We have seen that Earth System Science courses embrace and perpetuate many of the innovative teaching and learning strategies propagated by today’s educational thinkers. Much of today’s discourse about education reform and reframing, whether at K-12 or post-secondary, includes references as well as projections of project-based learning, co-teaching, collaboration, inquiry-based methods, application-based learning, technology-based pedagogy, multi-disciplinary curricular approaches, and alternative, portfolio, and formative assessments.
The work—research, theorizing, and design—of these pedagogical components, often associated with progressive educational methods, has been done. The implementation and change of practice for the most part has not. The design of classroom teaching of ESSE courses requires the change of practice from a traditional knowledge delivery model (conventional lecture course) toward different paradigms that support course designs and content. The ESSE course repertoire and more recently the ESSE-21 projects contain exemplars of creative pedagogy driven by the unique content delivery demands.
Innovative student-centered learning approaches are multifaceted and include:
• Austin College (Texas) students learn as they conduct a project to establish a new surface environmental observation station as well as integrate alternative assessment approaches such as portfolios.
To Follow in the Ways of Great Scientists: Inquiry-Based Learning with Portfolios
David Baker, Austin College, Sherman, TX
What if students could explore science outside the classroom and laboratory?
Baker, R.D., 2006, Project-Based Learning, Surface Energy Balance, and Establishment of a New Undergraduate Weather Station, Journal of Geoscience Education, v. 54, p. 320-328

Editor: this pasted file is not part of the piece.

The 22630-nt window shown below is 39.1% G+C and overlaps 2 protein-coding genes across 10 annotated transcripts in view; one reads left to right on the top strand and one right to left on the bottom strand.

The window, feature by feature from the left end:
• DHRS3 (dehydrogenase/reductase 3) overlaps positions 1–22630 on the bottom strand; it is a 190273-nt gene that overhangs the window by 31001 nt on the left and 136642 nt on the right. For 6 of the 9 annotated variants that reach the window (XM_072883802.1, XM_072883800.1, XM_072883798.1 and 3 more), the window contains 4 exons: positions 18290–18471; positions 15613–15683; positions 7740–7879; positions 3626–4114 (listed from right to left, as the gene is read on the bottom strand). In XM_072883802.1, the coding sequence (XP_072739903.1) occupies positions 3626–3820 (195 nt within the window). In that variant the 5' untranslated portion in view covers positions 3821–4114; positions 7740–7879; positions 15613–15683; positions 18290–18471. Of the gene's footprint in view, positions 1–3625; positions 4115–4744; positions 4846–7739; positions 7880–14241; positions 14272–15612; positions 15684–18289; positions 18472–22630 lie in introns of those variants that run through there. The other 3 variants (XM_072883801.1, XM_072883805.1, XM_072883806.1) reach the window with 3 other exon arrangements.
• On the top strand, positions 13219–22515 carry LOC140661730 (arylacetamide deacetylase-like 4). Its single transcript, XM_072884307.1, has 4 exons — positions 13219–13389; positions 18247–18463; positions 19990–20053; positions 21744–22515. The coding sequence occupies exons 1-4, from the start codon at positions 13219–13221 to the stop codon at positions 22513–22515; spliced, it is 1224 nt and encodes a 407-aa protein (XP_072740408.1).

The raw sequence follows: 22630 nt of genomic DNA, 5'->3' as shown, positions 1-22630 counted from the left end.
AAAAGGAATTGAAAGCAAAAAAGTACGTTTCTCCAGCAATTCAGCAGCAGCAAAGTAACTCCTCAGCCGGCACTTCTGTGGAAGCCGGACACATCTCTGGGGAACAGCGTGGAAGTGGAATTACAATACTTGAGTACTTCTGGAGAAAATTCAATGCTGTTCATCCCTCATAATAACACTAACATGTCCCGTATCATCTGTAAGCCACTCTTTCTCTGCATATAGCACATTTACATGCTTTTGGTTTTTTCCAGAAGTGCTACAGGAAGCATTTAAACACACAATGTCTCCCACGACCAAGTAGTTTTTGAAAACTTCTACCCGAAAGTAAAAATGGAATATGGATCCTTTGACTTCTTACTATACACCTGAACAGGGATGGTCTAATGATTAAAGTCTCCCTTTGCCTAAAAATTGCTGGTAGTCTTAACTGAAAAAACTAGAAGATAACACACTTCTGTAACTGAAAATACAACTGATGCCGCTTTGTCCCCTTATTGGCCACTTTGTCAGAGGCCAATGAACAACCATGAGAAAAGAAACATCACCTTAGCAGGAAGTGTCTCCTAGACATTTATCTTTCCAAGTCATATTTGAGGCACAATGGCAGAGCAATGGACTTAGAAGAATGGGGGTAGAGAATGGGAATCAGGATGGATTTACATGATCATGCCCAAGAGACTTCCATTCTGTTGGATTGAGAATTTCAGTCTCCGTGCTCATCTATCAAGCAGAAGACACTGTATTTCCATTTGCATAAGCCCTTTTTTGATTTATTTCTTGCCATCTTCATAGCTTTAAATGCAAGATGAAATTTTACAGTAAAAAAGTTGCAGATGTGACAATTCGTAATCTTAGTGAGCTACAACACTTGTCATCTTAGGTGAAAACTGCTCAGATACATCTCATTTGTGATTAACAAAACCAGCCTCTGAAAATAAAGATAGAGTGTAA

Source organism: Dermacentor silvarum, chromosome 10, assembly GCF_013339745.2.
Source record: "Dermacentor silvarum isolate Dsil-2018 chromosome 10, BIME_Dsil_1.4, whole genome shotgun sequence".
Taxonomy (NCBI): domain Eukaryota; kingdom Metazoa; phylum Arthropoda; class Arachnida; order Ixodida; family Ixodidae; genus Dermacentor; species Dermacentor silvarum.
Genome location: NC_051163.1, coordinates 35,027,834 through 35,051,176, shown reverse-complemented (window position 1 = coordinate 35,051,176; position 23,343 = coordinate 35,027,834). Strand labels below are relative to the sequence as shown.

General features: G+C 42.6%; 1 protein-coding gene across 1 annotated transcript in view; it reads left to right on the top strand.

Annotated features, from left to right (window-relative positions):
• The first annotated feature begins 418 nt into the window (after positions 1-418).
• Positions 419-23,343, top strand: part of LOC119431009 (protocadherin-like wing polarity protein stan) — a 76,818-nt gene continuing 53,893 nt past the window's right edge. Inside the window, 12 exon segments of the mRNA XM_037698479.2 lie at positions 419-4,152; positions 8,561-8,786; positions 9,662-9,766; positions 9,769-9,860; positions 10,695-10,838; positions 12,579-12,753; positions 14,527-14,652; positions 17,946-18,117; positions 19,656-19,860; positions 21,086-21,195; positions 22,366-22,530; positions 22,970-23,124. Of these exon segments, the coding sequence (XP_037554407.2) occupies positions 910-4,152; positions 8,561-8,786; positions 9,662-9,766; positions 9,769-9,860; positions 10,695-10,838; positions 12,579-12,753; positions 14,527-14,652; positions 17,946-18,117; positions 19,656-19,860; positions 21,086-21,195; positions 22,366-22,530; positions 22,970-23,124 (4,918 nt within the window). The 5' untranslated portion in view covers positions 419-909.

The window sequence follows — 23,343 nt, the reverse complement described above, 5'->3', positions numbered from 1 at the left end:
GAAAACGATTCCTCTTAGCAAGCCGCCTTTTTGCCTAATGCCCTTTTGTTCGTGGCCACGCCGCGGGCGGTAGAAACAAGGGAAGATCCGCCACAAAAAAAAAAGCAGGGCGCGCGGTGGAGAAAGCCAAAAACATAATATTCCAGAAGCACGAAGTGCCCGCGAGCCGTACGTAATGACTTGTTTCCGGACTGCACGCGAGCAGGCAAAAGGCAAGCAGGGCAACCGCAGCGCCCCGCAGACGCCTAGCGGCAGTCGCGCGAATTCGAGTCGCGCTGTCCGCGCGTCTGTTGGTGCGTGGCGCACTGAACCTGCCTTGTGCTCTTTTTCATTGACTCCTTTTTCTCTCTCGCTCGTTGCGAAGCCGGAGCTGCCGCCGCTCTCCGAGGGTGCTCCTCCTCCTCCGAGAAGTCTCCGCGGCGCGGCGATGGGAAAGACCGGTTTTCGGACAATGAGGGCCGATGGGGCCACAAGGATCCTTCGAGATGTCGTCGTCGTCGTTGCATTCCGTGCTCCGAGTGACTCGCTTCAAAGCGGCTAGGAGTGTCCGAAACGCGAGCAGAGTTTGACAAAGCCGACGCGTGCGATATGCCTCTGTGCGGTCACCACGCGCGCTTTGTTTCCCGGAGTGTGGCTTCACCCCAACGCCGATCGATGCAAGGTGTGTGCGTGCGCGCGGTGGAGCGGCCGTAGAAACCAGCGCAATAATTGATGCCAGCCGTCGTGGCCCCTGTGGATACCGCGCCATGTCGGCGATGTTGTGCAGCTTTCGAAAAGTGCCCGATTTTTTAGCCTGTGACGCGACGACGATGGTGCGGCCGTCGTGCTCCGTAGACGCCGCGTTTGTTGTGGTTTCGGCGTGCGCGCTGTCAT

• Lehigh University (Pennsylvania) students take advantage of Web-based inquiry as they study environmental issues in the Lehigh River watershed.
Bodzin, A.M., Anastasio, D., 2006, Using Web-based GIS For Earth and Environmental Systems Education, Journal of Geoscience Education, v. 54, p. 295-300
• California State University Monterey Bay students must take two service learning courses to introduce them to concepts of service learning and multicultural community participation and then to address social issues more specific to their career aspirations.
Head, W.D., et al, 2006, From the Ground Up: Building an Undergraduate Earth Systems Curriculum, Journal of Geoscience Education, v. 54, p. 240-248
• University of Missouri Kansas City students learn how the impact and changes affected by humans upon local environments connect to community-based social issues.
Davies, C.P., 2006, Implementing Earth Systems Science Curriculum: Evaluating the Integration of Urban Environments for an Urban Audience, Journal of Geoscience Education, v. 54, p. 364-373
• University of New Hampshire upper level Earth System Science students experience collaboration and co-teaching; the course is taught by two professors who alternately lead weekly seminars in their respective expertise areas. They realize that one instructor cannot solely manage the knowledge necessary for teaching a multi-disciplinary course.
Hurtt, G.C., et al, 2006, Broadening Student Horizons: The Development, Delivery, and Assessment of a New Course in Earth System Science, Journal of Geoscience Education, v. 54, p. 329-338
• University of Alaska Fairbanks students use geoinformatics technology to understand problems related to the impacts and forcings of different spheres upon others. Students become fluent not only learning how the tools work, but how to think and learn with the tools.
Prakash, A., 2006, Introducing Geoinformatics for Earth System Science Education, Journal of Geoscience Education, v. 54, p. 555-560
• Loma Linda University students approach ESS through problem-based learning with the course, Major Global and Societal Issues of Poverty, Health, Disease, Environmental Degradation, and Social Inequality
ESSE21 and Geobrain Projects: LLU's Problem Based Learning Experience in Honduras
Robert E. Ford, Loma Linda University, Loma Linda, CA
We emphasize providing opportunities for joint student/faculty and local-level partner collaboration on real-world science, policy, and place-based problems related to human impacts on natural systems
Finding ways to bring together multiple disciplines to support interdisciplinary studies is an ongoing challenge in Earth system science education.
Finding resources to support efforts to help underrepresented minorities be successful in Earth system science is a major concern.